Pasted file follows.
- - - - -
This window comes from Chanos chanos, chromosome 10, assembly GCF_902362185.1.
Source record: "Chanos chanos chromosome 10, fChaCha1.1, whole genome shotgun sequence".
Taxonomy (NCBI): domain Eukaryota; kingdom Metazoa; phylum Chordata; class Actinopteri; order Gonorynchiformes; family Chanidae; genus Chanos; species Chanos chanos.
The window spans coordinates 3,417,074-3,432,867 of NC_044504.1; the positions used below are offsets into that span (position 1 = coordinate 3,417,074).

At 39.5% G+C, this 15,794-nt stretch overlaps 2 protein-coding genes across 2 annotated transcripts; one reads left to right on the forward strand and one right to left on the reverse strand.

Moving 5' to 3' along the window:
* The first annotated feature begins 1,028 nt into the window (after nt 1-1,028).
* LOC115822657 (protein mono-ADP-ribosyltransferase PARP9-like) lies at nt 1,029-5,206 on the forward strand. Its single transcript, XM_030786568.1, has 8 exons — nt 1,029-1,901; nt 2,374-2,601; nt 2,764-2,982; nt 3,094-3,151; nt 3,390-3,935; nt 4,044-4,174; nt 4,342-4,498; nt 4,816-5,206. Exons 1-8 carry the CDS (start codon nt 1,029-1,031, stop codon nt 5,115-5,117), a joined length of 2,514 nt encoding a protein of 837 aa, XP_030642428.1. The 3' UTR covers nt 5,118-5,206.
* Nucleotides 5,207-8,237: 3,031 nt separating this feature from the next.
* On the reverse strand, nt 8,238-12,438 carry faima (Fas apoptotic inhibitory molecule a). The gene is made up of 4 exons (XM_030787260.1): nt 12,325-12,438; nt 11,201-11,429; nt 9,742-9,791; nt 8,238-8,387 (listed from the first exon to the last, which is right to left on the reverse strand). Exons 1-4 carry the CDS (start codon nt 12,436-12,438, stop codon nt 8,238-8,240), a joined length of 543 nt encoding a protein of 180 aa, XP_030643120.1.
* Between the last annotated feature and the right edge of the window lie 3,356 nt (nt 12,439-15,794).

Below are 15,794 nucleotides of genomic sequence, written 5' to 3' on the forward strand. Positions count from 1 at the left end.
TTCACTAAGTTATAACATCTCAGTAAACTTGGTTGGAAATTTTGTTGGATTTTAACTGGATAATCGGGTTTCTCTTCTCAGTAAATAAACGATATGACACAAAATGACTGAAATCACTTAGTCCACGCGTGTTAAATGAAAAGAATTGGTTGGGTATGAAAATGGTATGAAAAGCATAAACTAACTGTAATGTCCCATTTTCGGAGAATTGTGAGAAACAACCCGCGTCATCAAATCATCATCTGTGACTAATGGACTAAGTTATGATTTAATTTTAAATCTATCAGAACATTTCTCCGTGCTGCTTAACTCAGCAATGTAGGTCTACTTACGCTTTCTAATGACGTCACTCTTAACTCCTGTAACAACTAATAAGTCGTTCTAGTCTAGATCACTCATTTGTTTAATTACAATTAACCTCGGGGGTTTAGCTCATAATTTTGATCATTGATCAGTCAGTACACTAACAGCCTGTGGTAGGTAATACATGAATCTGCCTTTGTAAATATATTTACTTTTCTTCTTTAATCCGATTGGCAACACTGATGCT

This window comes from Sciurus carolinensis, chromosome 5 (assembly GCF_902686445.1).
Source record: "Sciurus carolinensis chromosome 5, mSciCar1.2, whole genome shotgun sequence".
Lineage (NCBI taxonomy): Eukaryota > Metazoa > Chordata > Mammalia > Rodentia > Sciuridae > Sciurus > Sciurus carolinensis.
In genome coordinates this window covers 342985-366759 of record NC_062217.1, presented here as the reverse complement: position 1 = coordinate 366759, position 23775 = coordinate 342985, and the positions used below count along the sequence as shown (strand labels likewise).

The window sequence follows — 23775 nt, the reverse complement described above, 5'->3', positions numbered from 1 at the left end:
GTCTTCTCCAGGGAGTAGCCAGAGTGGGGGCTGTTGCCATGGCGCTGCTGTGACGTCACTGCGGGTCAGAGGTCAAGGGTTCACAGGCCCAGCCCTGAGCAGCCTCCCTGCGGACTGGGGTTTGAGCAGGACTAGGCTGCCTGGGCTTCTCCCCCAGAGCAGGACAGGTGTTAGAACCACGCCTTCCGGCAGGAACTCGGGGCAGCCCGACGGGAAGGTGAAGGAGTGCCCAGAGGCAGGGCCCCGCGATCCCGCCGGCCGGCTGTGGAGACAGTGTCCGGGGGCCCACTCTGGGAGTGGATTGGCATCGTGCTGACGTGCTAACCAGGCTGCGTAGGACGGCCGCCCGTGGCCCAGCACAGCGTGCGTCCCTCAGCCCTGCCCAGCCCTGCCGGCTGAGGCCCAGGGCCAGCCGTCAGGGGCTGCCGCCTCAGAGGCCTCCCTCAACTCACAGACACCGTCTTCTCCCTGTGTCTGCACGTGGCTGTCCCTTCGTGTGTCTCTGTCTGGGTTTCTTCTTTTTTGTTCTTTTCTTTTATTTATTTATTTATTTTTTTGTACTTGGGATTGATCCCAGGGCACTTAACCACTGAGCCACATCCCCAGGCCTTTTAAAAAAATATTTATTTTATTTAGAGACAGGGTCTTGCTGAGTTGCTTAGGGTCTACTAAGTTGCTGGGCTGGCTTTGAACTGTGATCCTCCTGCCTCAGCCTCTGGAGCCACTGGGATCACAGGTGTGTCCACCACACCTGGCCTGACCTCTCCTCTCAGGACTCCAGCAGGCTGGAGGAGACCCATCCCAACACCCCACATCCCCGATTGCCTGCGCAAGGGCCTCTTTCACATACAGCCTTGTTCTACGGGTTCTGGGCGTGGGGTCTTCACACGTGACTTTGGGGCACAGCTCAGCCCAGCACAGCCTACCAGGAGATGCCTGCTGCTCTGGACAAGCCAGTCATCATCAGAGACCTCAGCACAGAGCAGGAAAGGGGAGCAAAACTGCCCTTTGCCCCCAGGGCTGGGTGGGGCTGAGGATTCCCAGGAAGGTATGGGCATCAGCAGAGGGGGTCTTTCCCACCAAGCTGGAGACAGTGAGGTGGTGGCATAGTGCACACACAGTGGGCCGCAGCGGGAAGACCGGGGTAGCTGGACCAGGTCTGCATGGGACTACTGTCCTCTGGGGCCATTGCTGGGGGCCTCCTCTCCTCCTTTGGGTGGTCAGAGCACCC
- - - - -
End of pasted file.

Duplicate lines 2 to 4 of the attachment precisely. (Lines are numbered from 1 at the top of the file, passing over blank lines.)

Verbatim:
Source record: "Chanos chanos chromosome 10, fChaCha1.1, whole genome shotgun sequence".
Taxonomy (NCBI): domain Eukaryota; kingdom Metazoa; phylum Chordata; class Actinopteri; order Gonorynchiformes; family Chanidae; genus Chanos; species Chanos chanos.
The window spans coordinates 3,417,074-3,432,867 of NC_044504.1; the positions used below are offsets into that span (position 1 = coordinate 3,417,074).